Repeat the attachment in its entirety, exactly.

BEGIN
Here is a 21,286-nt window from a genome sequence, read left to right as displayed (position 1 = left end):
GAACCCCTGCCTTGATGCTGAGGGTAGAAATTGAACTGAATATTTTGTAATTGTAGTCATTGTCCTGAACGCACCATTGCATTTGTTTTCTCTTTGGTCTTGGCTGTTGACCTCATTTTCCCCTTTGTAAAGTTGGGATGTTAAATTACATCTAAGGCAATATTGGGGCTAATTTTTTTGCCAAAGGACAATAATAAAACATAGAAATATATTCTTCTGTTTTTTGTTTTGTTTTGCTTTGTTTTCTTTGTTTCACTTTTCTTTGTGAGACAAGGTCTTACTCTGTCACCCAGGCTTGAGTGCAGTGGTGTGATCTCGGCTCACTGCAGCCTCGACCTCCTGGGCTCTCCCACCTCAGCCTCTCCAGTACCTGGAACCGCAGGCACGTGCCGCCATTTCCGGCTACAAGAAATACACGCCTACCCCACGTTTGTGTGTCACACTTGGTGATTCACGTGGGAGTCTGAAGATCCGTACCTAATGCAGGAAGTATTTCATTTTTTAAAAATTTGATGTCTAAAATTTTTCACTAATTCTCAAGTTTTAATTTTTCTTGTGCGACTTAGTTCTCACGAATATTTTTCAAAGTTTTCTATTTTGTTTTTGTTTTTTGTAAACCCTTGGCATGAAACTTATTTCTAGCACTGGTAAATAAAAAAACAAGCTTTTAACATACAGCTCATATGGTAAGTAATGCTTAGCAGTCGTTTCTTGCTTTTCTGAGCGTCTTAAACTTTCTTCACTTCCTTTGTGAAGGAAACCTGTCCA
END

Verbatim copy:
Here is a 21,286-nt window from a genome sequence, read left to right as displayed (position 1 = left end):
GAACCCCTGCCTTGATGCTGAGGGTAGAAATTGAACTGAATATTTTGTAATTGTAGTCATTGTCCTGAACGCACCATTGCATTTGTTTTCTCTTTGGTCTTGGCTGTTGACCTCATTTTCCCCTTTGTAAAGTTGGGATGTTAAATTACATCTAAGGCAATATTGGGGCTAATTTTTTTGCCAAAGGACAATAATAAAACATAGAAATATATTCTTCTGTTTTTTGTTTTGTTTTGCTTTGTTTTCTTTGTTTCACTTTTCTTTGTGAGACAAGGTCTTACTCTGTCACCCAGGCTTGAGTGCAGTGGTGTGATCTCGGCTCACTGCAGCCTCGACCTCCTGGGCTCTCCCACCTCAGCCTCTCCAGTACCTGGAACCGCAGGCACGTGCCGCCATTTCCGGCTACAAGAAATACACGCCTACCCCACGTTTGTGTGTCACACTTGGTGATTCACGTGGGAGTCTGAAGATCCGTACCTAATGCAGGAAGTATTTCATTTTTTAAAAATTTGATGTCTAAAATTTTTCACTAATTCTCAAGTTTTAATTTTTCTTGTGCGACTTAGTTCTCACGAATATTTTTCAAAGTTTTCTATTTTGTTTTTGTTTTTTGTAAACCCTTGGCATGAAACTTATTTCTAGCACTGGTAAATAAAAAAACAAGCTTTTAACATACAGCTCATATGGTAAGTAATGCTTAGCAGTCGTTTCTTGCTTTTCTGAGCGTCTTAAACTTTCTTCACTTCCTTTGTGAAGGAAACCTGTCCA